Raymond Lee Thinks Duc Is a Huge Control Freak



The actor behind the motivational architect opens up about his character’s painful background, his conflict with his father, and the difficulties upholding his perfect veneer.

HBO: Who is Duc to you?

Raymond Lee: Duc is a guy who has all this ambition and gregariousness, but is trying to overcome his past. He has temporary solutions to his issues, but overarchingly, I think that search continues.

The idea of keeping up this perfect veneer can be taxing. Duc is really envious of people who are comfortable in their own skin, because he’s as comfortable as he can be with the persona he’s created, but it’s a lot to uphold.

HBO: He’s a bit of a control freak.

Raymond Lee: He’s a huge control freak. I think control is the thing that runs his life. His background is a little unhinged; when you come from an immensely painful background, you build yourself to become resilient. He has developed a way of coping that may or may not be healthy in the long run, but he has bought into this thinking that his mind can crush all things. He’s somebody who is very motivated to keep that going.

HBO: How do Duc’s memories of his childhood in Vietnam affect his relationship with his mother?

Raymond Lee: Young Duc had a really close relationship with his [birth] mom — rightfully so, because she took care of him. When you’re a child, you develop coping mechanisms that allow you to be happy in whatever circumstance, so he has somehow found a way to be happy, and his constant was his mom.

That’s why I think he can forgive [Audrey] for a lot of her strange idiosyncrasies and shortcomings. There’s a real mutual understanding because they both rev high. She’s a highly-functioning person; he’s a highly-functioning person, and they both have huge ambitions.There’s a relatability there. When we fall, we need someone there who can understand what that fall feels like. Audrey has always been that person for Duc.

HBO: And yet, he doesn’t seem that close to Greg.

Raymond Lee: I like to think that stems from his incessant need for his father’s approval, which I think stems from a more complicated place of having issues with older male authority figures, based on his past seeing what authoritative men can do to women. I think there’s some sort of a hangup there that is beyond Duc’s understanding, or what he wants to come to terms with. Greg is more of a stranger to Duc, but they also share a lot of the same virtues.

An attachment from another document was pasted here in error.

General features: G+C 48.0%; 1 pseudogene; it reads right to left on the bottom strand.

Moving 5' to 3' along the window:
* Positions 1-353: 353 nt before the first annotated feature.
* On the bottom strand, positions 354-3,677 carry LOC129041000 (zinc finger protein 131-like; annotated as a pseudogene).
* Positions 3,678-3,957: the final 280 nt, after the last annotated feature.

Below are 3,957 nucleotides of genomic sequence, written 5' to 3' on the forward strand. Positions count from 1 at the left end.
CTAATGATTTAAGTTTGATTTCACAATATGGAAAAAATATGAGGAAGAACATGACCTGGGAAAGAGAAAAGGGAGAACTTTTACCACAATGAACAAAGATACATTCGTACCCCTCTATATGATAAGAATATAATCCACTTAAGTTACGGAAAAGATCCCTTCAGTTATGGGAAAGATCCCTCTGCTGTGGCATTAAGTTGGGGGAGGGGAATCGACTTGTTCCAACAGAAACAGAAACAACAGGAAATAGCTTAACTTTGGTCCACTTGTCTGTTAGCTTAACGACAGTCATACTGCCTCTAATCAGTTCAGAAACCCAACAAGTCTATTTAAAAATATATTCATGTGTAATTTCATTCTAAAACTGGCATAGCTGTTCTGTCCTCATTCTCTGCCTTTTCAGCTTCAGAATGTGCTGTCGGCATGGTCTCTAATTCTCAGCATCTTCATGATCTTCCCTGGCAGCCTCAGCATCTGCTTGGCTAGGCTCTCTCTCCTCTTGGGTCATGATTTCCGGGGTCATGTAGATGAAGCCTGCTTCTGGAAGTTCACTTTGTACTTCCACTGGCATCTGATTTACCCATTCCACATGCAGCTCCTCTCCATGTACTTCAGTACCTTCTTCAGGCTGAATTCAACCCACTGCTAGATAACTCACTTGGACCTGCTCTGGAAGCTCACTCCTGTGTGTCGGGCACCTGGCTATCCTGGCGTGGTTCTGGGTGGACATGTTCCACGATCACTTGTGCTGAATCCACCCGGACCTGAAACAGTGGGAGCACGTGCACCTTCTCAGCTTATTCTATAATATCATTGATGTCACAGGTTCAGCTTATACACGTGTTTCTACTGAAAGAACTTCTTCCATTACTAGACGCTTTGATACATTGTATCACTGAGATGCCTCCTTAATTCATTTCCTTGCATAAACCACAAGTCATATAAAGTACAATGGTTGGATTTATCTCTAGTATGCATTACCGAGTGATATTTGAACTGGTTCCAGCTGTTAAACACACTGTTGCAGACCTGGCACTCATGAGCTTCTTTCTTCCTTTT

HBO: Why is Duc uncomfortable with the idea of Greg writing the forward to his book?

Raymond Lee: Duc is very much a guy who wants to earn his keep. And he doesn’t really need the help of others — especially his father. He wants his approval, but he doesn’t want to live in his shadow. He wants to have his own path, but he’s realizing that path has been carved for him.

HBO: Why do Ashley and Duc have such a close bond?

Raymond Lee: Duc and Ashley have known each other the longest, and aside from having the shared background of adoption, they’re both people of color being raised in a predominantly Caucasian area, and they’ve had to really hold onto each other for support. There are a few mentions of Ashley and Duc feeling like they’re experiments, and going to picture day at school wearing traditional garb that they have no relationship with. They probably looked at each other and thought, “Doesn’t this suck?” It’s those moments where they developed that kinship with each other.

HBO: How does Duc feel about what’s going on with Ramon?

Raymond Lee: I don’t know if Duc completely believes all of Ramon’s hallucinations. Because Duc is a mind over matter guy, he wants to believe this is in Ramon’s control. Maybe it’s drugs, maybe it’s video games; Duc likes to have solutions to things, and it irks him he doesn’t have a solution to this. And now Ramon is getting all that attention, again, which makes Duc a little more jealous. There’s a lot of complicated resentment towards Ramon.

HBO: Duc goes on a “date” with Carmen in this episode, and despite his celibacy, he seems interested. Does this catch him off guard?

Raymond Lee: I think it’s very disarming. He’s met somebody who can see through his bullshit, and can dish back whatever he throws. He’s also very attracted to her. She has a very specific way of viewing life, which may not be in line with the way Duc views his life, and he’s not able to convince her otherwise. I think that’s also really attractive. She’s his kryptonite — he’s usually really good with words and around her, he stumbles.